Buy a tram pass for however many days you’re there outside Amsterdam Centraal station and you’re set. In the first day you’ll go the wrong way a couple of times but trams are so frequent it’s easily corrected. Forget taxis and save yourself the time and effort of walking and getting lost.
After a few casual trips past coffee shops and feeling awkward, you’ll eye up menus (feeling just as awkward again), then venture in and likely buy 3 pre-rolled joints for a small fortune. Pick a strain, buy a bag and roll your own. Not only do you get a lot more bang for your buck, rolling becomes an essential skill whilst travelling and you can experiment with different strains.
Go in summer.
The stories of lakes freezing over to skate down, frosty squares with hot beverages and stylish European winter-wear are exaggerated. It’s cold and rainy and exhausting just like back home during winter. Enjoy sunshine, beautiful flowers and vibrant evening activities during the summer.
Be super alert.
Amsterdam isn’t somewhere I’ve had trouble with pickpockets, scam artists or bad people in general, but traffic is going to leave you constantly on-edge. Mopeds come hurtling down the pavement as if it’s the motorway, trams will plough through anything brave enough to be on their road, and cars will turn left into your face even though you’re probably on the 5th floor of a shopping centre. The roads make perfect sense… There’s just a LOT to keep on top of.
Location is irrelevant.
You’ll notice accommodation right in the centre is five times the price of accommodation a mile out. I’d strongly suggest opting for cheaper and more pleasant accommodation further out, the action will be just as accessible (trams).
I don’t need to tell you as you’ll do it anyway, but getting lost whilst following a canal you think looks like the canal you saw earlier leads you to exciting new areas with more stylish architecture, bizarre museums and delicious restaurants.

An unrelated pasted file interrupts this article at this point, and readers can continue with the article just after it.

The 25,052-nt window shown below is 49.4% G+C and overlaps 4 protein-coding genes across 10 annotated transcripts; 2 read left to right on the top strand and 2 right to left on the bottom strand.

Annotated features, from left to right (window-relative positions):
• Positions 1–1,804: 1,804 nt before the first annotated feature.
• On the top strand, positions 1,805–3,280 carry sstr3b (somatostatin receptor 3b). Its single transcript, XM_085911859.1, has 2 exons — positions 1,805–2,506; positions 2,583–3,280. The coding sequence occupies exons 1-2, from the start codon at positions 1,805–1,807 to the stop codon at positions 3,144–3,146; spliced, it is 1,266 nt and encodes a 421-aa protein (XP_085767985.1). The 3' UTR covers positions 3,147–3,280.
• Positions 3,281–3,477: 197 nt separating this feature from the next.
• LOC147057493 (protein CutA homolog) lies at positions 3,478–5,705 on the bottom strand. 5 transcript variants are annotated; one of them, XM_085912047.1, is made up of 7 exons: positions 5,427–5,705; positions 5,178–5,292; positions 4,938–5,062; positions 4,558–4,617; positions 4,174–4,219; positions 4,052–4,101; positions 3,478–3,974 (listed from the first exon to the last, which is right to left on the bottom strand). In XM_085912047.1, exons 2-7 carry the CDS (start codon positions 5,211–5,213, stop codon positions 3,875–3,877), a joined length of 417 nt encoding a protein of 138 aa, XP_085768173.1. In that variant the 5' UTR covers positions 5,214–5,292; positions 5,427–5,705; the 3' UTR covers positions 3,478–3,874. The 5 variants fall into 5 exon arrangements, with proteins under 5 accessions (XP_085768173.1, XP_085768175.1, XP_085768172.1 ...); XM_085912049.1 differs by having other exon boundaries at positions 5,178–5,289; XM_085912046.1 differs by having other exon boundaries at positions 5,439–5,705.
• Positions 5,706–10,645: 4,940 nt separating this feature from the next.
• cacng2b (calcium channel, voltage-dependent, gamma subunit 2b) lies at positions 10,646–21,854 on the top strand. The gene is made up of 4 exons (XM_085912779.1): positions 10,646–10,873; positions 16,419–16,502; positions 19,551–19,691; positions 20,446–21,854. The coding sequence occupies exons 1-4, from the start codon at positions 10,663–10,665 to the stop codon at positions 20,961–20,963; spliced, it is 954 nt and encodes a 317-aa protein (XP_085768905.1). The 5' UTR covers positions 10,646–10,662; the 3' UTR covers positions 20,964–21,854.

Locals hate you (maybe).
I don’t know this for a fact, but every local I asked for help hated speaking to me. They were all tall, intelligent and busy. It might be that their crazy language constantly sounds awkward, or that I was asking dumb questions, but I got a constant vibe that Dutch people would rather not be speaking to me. I do have a very hateable face, though.
Meat is impossible.
All the stereotypes about the land of pastries are true. Your only escape from pastries are greasey chips or pizza-dogs (avoid these, no matter how great they look, they are disappointing). The constant signs for Argentinian steakhouses will keep your mind on meat, but when you cave into their expensive offers you won’t be satisfied. Meat in Amsterdam is just not a thing.
Avoid the sex museum.
I went, it was shit, ignore it. Everyone goes for cheap thrills and a photo on a penis seat, but it’s nothing more. If you want to pay a fiver to look at black and white 80s porno taped to a wall; get the fuck off my blog.
Visit the red light district.
I don’t mean fork over a day’s wages to sling one up a tired hooker after an hour of window-shopping. Walk around the area, soak in the atmosphere and make awkward eye contact with a guy trying to slither out unnoticed. It’s a major draw for tourists and an interesting area – make the most out of it while you’re there, it’s truly unique.
Relax in the parks.
Not just parks but tiny man-made lakes, seated squares and any relaxing areas in general. It’s a big city but the country is great at knowing how to take a break. Enjoy silence, breathe freely and gaze at the flowers for a few hours before returning to the craziness. But don’t get high in the parks; it’s illegal and although you probably wont get arrested, a fine is never welcome whilst travelling.
I could go on forever, but discovering the bonkers (yet genius) way this beautiful Dutch city functions is half the fun of being here! I’d advise visiting for more than a weekend though, as many of my friends fail to see Amsterdam’s charm in such a short period of time. Leave questions in the comments and I’ll answer what I can, but every time I visit I feel like I’m learning this city from scratch!